Posted on April 18, 2017 by Mariangela
EO4SD agriculture at 2017 Land and Poverty conference
In the late 18th century, when global population did not even reach 1 billion, Robert Thomas Malthus wrote an essay that popularised the idea that the growth of population would eventually outrun the increase in food production and that would lead to a collapse of civilisation. However, now, in the 21st century, we are 7 billion strong and growing defying Malthusian apocalypse every day. Of course, Malthus could not foresee the exponential growth of technologies, especially not the “eyes in the sky”, Earth Observation satellite constellations, that have a major role in the sustainable agricultural development. This and other continuous efforts to keep the world out of Malthusian trap require investment and collaboration of all nations.
World Bank (WB) has approximately $1 billion in committed funds for land development. WB invests in assisting countries to improve their systems that recognise, title, survey and register land and property. These improvements will help the countries to reinforce their policies and laws, and to develop digital land administration services, impacting millions of land tenure holders around the world.
To discuss land governance worldwide, the World Bank organises an annual conference on Land and Poverty. The event has become one of the largest international events on this topic. Every year more than 1,200 participants from governments, academia, civil society, and the private sector from all over the world come together to reflect on the latest developments.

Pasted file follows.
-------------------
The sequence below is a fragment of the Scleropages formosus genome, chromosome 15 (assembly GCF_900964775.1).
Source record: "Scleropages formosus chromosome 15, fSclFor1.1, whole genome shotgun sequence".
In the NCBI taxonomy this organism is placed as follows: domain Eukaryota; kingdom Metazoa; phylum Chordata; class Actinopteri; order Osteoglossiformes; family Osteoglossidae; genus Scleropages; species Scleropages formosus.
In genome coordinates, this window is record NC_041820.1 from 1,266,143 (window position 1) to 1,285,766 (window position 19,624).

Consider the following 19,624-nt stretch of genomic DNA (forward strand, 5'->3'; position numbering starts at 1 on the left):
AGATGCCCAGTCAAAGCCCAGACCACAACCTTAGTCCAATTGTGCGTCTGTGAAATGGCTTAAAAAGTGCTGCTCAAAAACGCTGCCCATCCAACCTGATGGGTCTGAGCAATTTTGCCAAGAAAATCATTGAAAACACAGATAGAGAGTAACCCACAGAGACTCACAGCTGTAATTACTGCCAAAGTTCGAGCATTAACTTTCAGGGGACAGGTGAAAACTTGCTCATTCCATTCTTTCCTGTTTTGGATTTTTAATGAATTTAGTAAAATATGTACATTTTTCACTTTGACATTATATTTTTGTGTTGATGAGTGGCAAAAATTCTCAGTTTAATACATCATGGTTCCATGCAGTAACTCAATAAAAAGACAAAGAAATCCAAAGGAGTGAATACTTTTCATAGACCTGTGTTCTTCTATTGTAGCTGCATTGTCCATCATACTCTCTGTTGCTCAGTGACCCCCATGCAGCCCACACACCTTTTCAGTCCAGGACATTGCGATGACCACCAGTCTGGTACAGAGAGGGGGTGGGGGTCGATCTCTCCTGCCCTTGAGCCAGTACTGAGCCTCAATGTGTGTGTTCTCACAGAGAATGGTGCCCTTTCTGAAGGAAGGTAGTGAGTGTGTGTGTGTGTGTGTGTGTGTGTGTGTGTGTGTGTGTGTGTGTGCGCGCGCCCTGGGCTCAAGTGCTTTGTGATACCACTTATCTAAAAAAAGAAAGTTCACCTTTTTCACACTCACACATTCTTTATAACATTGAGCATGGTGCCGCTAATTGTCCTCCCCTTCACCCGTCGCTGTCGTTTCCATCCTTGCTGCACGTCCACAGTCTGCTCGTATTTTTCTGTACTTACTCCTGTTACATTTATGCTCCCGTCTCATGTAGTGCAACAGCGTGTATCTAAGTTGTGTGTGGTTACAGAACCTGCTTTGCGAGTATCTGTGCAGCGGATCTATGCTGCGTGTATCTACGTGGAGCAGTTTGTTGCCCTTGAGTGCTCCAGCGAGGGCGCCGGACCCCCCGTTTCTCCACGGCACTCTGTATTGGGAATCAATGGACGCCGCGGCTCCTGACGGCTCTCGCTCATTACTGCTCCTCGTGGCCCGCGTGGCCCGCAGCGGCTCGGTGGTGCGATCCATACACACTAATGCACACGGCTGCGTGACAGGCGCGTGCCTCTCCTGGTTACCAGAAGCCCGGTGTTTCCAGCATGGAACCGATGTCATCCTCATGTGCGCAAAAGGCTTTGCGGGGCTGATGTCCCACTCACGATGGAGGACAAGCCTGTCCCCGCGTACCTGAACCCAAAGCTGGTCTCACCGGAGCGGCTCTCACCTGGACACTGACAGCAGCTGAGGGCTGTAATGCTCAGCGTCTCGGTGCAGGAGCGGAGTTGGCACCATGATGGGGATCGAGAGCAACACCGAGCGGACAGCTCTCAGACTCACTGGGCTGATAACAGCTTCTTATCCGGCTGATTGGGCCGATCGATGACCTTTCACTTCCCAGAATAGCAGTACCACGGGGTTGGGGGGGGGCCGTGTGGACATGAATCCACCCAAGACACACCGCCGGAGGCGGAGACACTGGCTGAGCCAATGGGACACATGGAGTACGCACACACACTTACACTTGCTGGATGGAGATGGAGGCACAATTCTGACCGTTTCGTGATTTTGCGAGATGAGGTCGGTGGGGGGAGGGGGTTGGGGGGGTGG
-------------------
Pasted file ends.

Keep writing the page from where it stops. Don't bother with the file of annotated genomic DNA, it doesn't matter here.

The 18th edition of the conference, titled “Responsible Land Governance-Towards an Evidence-Based Approach, was a five-day event at the World Bank’s Headquarters in Washington D.C. from 20 to 24 March. It focused on the role of data and its uses for reforming land policy, for identifying strategies to work at scale and for monitoring achievements.
On March 24th the conference attendees had a chance to participate in a remote sensing masterclass that showcased the benefits of Earth Observation technology for addressing land-related challenges. It was delivered by an expert from the EO4SD – Agriculture and Rural development project, in cooperation with ESA representatives and Geospatial operations support team members of the World Bank.
The masterclass introduced a set of services that the EO4SD consortium is consolidating and the potential application for international development projects. Some examples of these EO-based services are crop identification, crop productivity, crop water requirements. (See more here).
The information was illustrated with two case studies:
- The ongoing EO4SD work to support the Sahel and West Africa Program (SAWAP), which is the contribution of the World Bank and the Global Environment Facility (GEF) to the Great Green Wall Initiative
- The operational use of Sentinel-2 images to map croplands and crop types at national scales, as demonstrated by the SEN2AGRI project.
The last section of the masterclass covered a list of items that should be considered when organising the procurement of Earth Observation-based services. The presenter also shared a few practical tips and lessons learnt from the STARS project. This project explores the use of remote sensing in the context of smallholder farming in Sub-Saharan Africa and South East Asia.
The EO4SD initiative was represented also at the Agriculture and Land Geospatial Panel organised by the Millennium Challenge Corporation. The MCC is a US foreign aid agency interested in the use of Earth Observation to monitor and to evaluate the impact of their international development projects. MCC works with partner countries worldwide to promote growth, help people lift themselves out of poverty and invest in future generations.
For further information, please visit the event’s website.